601 F2d 934 Health Care Service Corporation v. A Califano a
601 F.2d 934
HEALTH CARE SERVICE CORPORATION, an Illinois Corporation,
Continental Casualty Company, an Illinois Corporation,
Joseph A. CALIFANO, Jr., Secretary of Health, Education and
Welfare, and Robert A. Derzon, Administrator,
Health Care Financing Administration,
Nos. 79-1217, 79-1233.
United States Court of Appeals,
Argued May 23, 1979.
Decided July 3, 1979.
James C. Munson, Kirkland & Ellis, Richard E. Friedman, Chicago, Ill., for intervening plaintiff-appellant.
Lloyd M. Weinerman, Dept. of HEW, Baltimore, Md., for defendant-appellees.
Before TONE, Circuit Judge, KUNZIG, Judge,* and BAUER, Circuit Judge.
This case presents the question of whether the Secretary of the Department of Health, Education and Welfare was authorized by 42 U.S.C. § 1395b-1 to enter into an experimental contract for administration of Illinois Medicare Part B with a company that is not shown by the present record to be a "carrier" as defined by 42 U.S.C. § 1395u(f). Also presented is the question of whether the plaintiffs, two disappointed bidders, are barred from asserting their action challenging the award of the contract to another because they did not file it until after the award had been made.1
The district court entered summary judgment for defendants, holding that the action was not timely under Airco, Inc. v. Energy Research and Development Administration, 528 F.2d 1294 (7th Cir. 1975), and, alternatively, that the statute permitted the Secretary to award the experimental contract to a non-carrier (and therefore the fact issue of whether the successful bidder was a carrier was immaterial). Health Care Service Corp. v. Califano, 466 F.Supp. 1190 (N.D.Ill.1979).
We disagree with the district court's holding that Airco bars this action. In that case the procurement authority ordered rebidding with changed specifications. The initially successful bidder sought neither timely2 administrative nor judicial review of the rebidding order but waited to challenge that order until another bidder had won in the rebidding. The court held, as an alternative ground, that the plaintiff had waived objections to the rebidding and, by its willingness to accept the change in specifications, that change as well. Here plaintiffs contend that they were unaware that the bidding was open to non-carriers and that one of the bidders was a non-carrier until after the bid award. Even if these contentions do not raise issues of fact, we think that extending the alternative ruling in Airco to the facts at bar is not warranted. The Airco plaintiff had a matured right as the successful bidder and was aggrieved if its contentions on the merits were correct. Plaintiffs here are not similarly situated. A general rule that a bidder must assert objections to a bid before the award to avoid waiver would encourage objections that time and events may solve without appeal to higher administrative authority or to the courts and would tend to cause unnecessary delays in procurement.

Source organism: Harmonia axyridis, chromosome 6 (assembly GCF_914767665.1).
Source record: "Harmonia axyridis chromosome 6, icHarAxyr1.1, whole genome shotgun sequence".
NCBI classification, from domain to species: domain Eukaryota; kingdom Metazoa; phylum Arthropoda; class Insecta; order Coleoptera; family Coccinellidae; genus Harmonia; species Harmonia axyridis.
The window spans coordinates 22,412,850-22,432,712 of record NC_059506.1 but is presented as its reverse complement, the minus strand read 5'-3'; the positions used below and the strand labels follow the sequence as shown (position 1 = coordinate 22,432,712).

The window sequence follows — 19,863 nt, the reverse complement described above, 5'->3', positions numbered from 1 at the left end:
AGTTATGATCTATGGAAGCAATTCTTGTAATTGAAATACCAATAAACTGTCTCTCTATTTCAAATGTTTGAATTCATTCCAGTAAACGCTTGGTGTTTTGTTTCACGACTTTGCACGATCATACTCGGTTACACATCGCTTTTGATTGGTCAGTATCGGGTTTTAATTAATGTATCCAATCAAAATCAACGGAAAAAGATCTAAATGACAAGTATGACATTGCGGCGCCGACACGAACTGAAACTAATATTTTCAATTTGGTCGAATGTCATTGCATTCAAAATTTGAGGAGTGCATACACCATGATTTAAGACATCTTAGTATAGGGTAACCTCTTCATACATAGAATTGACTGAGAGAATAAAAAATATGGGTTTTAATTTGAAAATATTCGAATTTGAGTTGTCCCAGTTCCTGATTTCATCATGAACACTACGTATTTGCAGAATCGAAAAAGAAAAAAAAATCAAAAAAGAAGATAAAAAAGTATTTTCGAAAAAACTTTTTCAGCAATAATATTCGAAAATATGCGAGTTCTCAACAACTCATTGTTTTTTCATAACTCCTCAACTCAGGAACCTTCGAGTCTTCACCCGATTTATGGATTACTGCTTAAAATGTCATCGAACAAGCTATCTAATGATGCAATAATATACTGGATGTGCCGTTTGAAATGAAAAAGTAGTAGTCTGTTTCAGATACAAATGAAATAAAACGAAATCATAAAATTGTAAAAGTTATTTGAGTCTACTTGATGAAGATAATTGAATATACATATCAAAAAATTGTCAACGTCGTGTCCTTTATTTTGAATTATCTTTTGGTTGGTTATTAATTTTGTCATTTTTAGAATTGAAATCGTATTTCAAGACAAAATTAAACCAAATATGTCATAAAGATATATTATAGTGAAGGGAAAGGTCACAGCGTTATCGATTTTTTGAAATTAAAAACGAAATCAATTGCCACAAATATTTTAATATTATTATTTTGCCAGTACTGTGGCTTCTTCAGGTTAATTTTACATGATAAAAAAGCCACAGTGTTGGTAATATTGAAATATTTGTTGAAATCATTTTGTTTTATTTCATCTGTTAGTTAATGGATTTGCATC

We do agree, however, with the district court's holding on the merits and adopt that part of the court's opinion that holds that the Secretary had authority to award the contract to a non-carrier. 466 F.Supp. at 1194 (last seven lines) 1197 (first 24 lines). We add only that the interpretation of a complex statute such as the Medicare Act by the administrative officer charged with the responsibility of administering it is entitled to considerable deference and, if reasonable, is not to be rejected by a court merely because another interpretation may also be reasonable. See American Meat Institute v. EPA, 526 F.2d 442, 449-450 (7th Cir. 1975).
The judgment is therefore affirmed.
The Honorable Robert L. Kunzig, Judge of the United States Court of Claims, is sitting by designation
Claims asserted in the district court concerning the methodology employed by defendants in assessing the bid proposals are not pursued on appeal
The court's conclusion to this effect was challenged on rehearing. In a footnote the court found the record inadequate to support this challenge but stated that "(t)he failure to file a timely informal protest was . . . merely an alternative ground" on which the court did not need to rely